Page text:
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Artisan’s Community Coronavirus Response

“Artists Put their Skills to Work Making PPE for Local Front-line Medical Workers”
Read the full story here.


Our Activities and Impact

On March 23, the Asylum shuttered our doors to member-related and public activities. This has been incredibly difficult – as a people-centered community and as a business, the impact is as broad as it is deep. What has kept us going are efforts led by a handful of members to produce Personal Protective Equipment (PPE) that fills gaps in local supplies.

Over the last 45 days:

We have four PPE production teams hard at work:

  1. 1. Disposable face shields
  2. 2. Reusable face shields
  3. 3. Isolation gowns
  4. 4. Surgical masks

1. Disposable and Reusable Face Shield Teams


We’ve connected with communities of like-minded innovators across Boston, throughout New England, and around the world. We’ve learned an incredible amount as a community, and at this point have narrowed our direct response to the production of three essential products: face shields, face masks, and hospital gowns.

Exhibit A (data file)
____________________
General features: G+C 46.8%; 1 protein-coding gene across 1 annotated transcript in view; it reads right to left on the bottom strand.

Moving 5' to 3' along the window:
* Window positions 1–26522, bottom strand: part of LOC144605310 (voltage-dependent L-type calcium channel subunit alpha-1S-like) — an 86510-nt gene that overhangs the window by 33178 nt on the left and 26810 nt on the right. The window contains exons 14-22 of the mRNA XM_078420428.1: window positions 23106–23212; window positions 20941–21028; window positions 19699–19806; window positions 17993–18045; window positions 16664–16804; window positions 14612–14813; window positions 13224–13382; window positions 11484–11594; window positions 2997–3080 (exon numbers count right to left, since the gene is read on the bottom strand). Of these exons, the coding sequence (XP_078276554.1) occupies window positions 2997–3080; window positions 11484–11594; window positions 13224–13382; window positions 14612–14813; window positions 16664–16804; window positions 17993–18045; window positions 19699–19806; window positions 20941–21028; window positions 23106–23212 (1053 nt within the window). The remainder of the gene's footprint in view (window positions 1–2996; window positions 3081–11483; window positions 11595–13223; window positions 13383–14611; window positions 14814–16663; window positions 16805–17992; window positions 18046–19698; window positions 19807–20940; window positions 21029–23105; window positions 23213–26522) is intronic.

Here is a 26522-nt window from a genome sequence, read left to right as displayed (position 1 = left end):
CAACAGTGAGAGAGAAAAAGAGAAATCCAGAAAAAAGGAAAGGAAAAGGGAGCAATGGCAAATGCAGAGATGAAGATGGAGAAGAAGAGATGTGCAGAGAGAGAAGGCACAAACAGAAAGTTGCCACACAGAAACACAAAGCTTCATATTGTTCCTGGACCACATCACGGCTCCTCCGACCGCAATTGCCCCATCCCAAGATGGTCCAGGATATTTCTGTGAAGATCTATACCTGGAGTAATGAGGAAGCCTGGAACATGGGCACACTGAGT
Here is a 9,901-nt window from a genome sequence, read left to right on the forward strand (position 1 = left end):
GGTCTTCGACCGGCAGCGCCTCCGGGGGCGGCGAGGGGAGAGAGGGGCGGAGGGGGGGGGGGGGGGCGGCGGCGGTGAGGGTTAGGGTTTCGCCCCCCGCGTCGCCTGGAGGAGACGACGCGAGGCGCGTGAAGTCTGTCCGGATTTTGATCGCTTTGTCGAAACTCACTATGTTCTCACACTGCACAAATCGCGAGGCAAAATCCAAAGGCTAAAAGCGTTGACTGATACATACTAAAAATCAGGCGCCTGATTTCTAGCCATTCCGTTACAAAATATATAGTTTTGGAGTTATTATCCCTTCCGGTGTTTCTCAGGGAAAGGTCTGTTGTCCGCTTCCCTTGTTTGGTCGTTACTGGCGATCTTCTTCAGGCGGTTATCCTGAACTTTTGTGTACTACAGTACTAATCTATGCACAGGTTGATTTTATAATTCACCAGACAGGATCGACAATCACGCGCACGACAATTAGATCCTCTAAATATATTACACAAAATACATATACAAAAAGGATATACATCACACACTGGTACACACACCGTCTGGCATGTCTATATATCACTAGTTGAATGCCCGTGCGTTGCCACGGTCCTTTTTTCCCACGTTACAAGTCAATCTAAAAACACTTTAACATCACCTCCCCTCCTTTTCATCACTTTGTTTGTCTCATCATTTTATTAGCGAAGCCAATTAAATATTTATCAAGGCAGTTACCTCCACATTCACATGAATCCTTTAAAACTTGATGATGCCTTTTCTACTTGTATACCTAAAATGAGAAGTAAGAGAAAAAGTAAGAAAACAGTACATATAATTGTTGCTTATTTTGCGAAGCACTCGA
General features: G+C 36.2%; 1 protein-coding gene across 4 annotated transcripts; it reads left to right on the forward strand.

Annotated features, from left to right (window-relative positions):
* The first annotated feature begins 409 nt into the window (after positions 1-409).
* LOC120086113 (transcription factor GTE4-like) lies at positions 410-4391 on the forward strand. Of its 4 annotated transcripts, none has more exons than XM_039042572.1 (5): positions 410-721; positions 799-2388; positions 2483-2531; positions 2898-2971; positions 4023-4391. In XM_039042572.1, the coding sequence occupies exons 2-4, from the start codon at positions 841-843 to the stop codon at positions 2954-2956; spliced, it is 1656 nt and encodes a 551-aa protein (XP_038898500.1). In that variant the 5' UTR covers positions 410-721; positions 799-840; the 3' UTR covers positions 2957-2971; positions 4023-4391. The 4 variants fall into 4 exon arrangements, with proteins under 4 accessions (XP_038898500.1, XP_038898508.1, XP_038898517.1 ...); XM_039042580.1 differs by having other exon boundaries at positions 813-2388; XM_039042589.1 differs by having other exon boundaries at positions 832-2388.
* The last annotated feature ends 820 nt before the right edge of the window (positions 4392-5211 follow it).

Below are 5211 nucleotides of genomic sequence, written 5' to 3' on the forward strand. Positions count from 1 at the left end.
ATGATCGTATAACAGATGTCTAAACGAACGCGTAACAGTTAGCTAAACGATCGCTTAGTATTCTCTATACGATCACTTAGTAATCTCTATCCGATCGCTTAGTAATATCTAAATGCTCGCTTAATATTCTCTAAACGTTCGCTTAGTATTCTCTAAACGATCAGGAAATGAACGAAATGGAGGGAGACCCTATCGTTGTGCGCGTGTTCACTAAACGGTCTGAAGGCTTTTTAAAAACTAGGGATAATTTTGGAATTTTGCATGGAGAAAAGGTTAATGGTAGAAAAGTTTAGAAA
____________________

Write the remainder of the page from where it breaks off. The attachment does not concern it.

To carry out this work we are working closely with local healthcare providers, collaborative networks in the greater Boston region, and one another.

The laser cut shield mount meets local standards and can be produced 100 times faster than 3D printed designs. It has the added benefit of using sterilizable materials. Image courtesy: Nik L.

2. Disposable Face Mask Team


The disposable face mask team has designed a line of tools that can pleat and join hundreds of surgical masks per hour. This includes heat sealing seams, attachment of flexible nose clasp, and attachment of behind-the-ear straps.

In addition to producing the face masks, the team is making its tooling files available and producing tooling assemblies at cost for others who would like to manufacture masks.

Want to produce masks in your community? Contribute to Tim’s open source project here.

The pleating tool assembly can produce 100’s of pleated masks per hour; additional tooling makes it possible to seal seams and efficiently attach additional parts. Want to produce masks in your community? Contribute to Tim’s open source project here. Image courtesy: Tim B.

3. Disposable Hospital Gown Team


The isolation gown team has produced a universal polypropylene gown design approved by several local hospitals. The Center for Bits and Atoms at MIT has provided a disused ultrasonic bonder which Asylum members repaired. We are in production of about 1,000 gowns per week and working with a range of sources to establish a reliable supply chain. With support from CBA we are exploring ways to die cut gowns and scale up production.

Artisan’s fiber arts team has produced a universal gown design that can be easily mass produced using manual and automated methods. Image courtesy: Alex C.

Artisan’s PPE Work Featured Early in the Boston Herald

Our work is made possible through many individual donations and the support of our partners

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